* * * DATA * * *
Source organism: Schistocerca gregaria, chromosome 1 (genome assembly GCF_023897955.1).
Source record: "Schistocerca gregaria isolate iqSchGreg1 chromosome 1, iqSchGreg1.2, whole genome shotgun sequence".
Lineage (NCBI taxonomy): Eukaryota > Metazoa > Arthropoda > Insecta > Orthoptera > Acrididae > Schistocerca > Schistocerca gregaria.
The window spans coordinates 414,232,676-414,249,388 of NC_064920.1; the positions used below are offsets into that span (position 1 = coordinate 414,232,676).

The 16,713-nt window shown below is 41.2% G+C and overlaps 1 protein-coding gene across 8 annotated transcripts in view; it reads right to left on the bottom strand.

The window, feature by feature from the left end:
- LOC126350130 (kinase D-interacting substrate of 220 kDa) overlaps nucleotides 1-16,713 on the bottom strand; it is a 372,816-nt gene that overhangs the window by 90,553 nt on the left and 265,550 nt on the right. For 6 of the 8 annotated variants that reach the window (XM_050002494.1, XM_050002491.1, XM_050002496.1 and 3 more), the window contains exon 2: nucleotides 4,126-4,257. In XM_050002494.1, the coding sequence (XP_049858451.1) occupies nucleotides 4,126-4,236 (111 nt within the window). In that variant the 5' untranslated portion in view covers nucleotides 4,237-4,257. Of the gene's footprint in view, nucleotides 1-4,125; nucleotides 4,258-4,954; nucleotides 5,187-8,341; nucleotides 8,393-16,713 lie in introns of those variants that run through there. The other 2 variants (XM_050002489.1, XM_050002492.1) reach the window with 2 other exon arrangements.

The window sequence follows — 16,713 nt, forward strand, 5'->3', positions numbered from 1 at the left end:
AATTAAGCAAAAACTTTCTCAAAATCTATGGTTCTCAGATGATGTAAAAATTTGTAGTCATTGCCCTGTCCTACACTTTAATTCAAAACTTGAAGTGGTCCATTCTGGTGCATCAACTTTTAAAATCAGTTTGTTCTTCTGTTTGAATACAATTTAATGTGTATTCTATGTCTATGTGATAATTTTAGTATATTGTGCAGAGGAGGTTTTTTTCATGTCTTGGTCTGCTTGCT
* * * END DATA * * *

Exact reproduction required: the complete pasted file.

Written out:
Source organism: Schistocerca gregaria, chromosome 1 (genome assembly GCF_023897955.1).
Source record: "Schistocerca gregaria isolate iqSchGreg1 chromosome 1, iqSchGreg1.2, whole genome shotgun sequence".
Lineage (NCBI taxonomy): Eukaryota > Metazoa > Arthropoda > Insecta > Orthoptera > Acrididae > Schistocerca > Schistocerca gregaria.
The window spans coordinates 414,232,676-414,249,388 of NC_064920.1; the positions used below are offsets into that span (position 1 = coordinate 414,232,676).

The 16,713-nt window shown below is 41.2% G+C and overlaps 1 protein-coding gene across 8 annotated transcripts in view; it reads right to left on the bottom strand.

The window, feature by feature from the left end:
- LOC126350130 (kinase D-interacting substrate of 220 kDa) overlaps nucleotides 1-16,713 on the bottom strand; it is a 372,816-nt gene that overhangs the window by 90,553 nt on the left and 265,550 nt on the right. For 6 of the 8 annotated variants that reach the window (XM_050002494.1, XM_050002491.1, XM_050002496.1 and 3 more), the window contains exon 2: nucleotides 4,126-4,257. In XM_050002494.1, the coding sequence (XP_049858451.1) occupies nucleotides 4,126-4,236 (111 nt within the window). In that variant the 5' untranslated portion in view covers nucleotides 4,237-4,257. Of the gene's footprint in view, nucleotides 1-4,125; nucleotides 4,258-4,954; nucleotides 5,187-8,341; nucleotides 8,393-16,713 lie in introns of those variants that run through there. The other 2 variants (XM_050002489.1, XM_050002492.1) reach the window with 2 other exon arrangements.

The window sequence follows — 16,713 nt, forward strand, 5'->3', positions numbered from 1 at the left end:
AATTAAGCAAAAACTTTCTCAAAATCTATGGTTCTCAGATGATGTAAAAATTTGTAGTCATTGCCCTGTCCTACACTTTAATTCAAAACTTGAAGTGGTCCATTCTGGTGCATCAACTTTTAAAATCAGTTTGTTCTTCTGTTTGAATACAATTTAATGTGTATTCTATGTCTATGTGATAATTTTAGTATATTGTGCAGAGGAGGTTTTTTTCATGTCTTGGTCTGCTTGCT